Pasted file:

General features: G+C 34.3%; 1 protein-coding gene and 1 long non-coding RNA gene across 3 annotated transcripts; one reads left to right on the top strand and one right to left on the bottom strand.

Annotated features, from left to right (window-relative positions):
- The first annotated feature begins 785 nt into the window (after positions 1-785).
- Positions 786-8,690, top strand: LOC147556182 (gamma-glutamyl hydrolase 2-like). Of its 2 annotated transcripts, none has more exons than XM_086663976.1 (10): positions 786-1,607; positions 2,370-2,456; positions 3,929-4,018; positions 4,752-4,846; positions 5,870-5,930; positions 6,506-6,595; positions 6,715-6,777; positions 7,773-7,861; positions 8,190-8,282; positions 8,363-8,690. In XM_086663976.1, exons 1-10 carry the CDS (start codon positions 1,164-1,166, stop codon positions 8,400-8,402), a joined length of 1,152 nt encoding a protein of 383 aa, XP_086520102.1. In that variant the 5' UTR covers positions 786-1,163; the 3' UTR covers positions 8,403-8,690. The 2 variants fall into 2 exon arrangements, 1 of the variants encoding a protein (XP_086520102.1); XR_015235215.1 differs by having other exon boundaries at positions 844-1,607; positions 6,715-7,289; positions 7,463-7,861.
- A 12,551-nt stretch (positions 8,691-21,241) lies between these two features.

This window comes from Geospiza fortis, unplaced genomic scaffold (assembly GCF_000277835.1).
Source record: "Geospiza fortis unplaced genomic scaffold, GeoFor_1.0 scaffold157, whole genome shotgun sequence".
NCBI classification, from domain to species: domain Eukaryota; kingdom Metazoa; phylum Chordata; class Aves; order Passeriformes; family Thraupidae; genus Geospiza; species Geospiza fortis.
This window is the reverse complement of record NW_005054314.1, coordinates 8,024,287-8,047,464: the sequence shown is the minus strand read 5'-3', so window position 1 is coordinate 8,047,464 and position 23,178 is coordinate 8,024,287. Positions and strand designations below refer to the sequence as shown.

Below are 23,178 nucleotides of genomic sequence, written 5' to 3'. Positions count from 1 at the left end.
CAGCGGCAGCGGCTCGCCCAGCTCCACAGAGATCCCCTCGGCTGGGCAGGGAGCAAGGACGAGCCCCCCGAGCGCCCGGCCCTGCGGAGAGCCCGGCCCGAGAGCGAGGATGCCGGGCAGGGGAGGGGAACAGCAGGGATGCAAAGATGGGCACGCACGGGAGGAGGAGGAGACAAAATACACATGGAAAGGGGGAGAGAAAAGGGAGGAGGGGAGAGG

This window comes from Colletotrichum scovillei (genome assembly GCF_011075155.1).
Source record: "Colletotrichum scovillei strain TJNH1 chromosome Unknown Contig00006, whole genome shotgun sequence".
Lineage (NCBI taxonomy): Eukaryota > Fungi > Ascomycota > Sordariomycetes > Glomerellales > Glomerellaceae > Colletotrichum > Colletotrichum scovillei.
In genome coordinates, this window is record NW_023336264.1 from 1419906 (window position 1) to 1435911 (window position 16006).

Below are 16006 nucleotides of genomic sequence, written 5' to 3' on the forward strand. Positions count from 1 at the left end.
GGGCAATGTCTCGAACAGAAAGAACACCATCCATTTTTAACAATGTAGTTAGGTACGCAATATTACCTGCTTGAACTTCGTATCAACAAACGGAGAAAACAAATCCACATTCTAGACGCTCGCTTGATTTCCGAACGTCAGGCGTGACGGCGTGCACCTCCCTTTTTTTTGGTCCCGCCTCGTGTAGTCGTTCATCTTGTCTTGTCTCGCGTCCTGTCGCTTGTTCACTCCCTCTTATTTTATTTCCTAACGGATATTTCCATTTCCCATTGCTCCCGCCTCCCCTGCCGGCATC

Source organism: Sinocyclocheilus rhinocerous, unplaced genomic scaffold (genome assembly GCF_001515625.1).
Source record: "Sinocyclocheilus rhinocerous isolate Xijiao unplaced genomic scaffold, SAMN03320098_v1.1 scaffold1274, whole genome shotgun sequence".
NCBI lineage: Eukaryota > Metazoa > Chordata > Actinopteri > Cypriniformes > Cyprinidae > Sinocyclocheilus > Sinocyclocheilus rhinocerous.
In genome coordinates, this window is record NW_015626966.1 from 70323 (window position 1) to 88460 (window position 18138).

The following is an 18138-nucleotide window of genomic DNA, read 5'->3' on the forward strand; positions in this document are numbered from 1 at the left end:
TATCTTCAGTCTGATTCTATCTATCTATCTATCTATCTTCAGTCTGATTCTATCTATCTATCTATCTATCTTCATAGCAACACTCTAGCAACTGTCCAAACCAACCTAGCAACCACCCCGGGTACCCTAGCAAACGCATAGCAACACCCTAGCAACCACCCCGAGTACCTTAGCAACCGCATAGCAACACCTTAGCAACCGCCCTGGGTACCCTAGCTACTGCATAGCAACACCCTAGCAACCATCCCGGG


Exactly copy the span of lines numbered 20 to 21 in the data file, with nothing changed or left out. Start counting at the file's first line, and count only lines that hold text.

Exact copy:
NCBI lineage: Eukaryota > Metazoa > Chordata > Actinopteri > Cypriniformes > Cyprinidae > Sinocyclocheilus > Sinocyclocheilus rhinocerous.
In genome coordinates, this window is record NW_015626966.1 from 70323 (window position 1) to 88460 (window position 18138).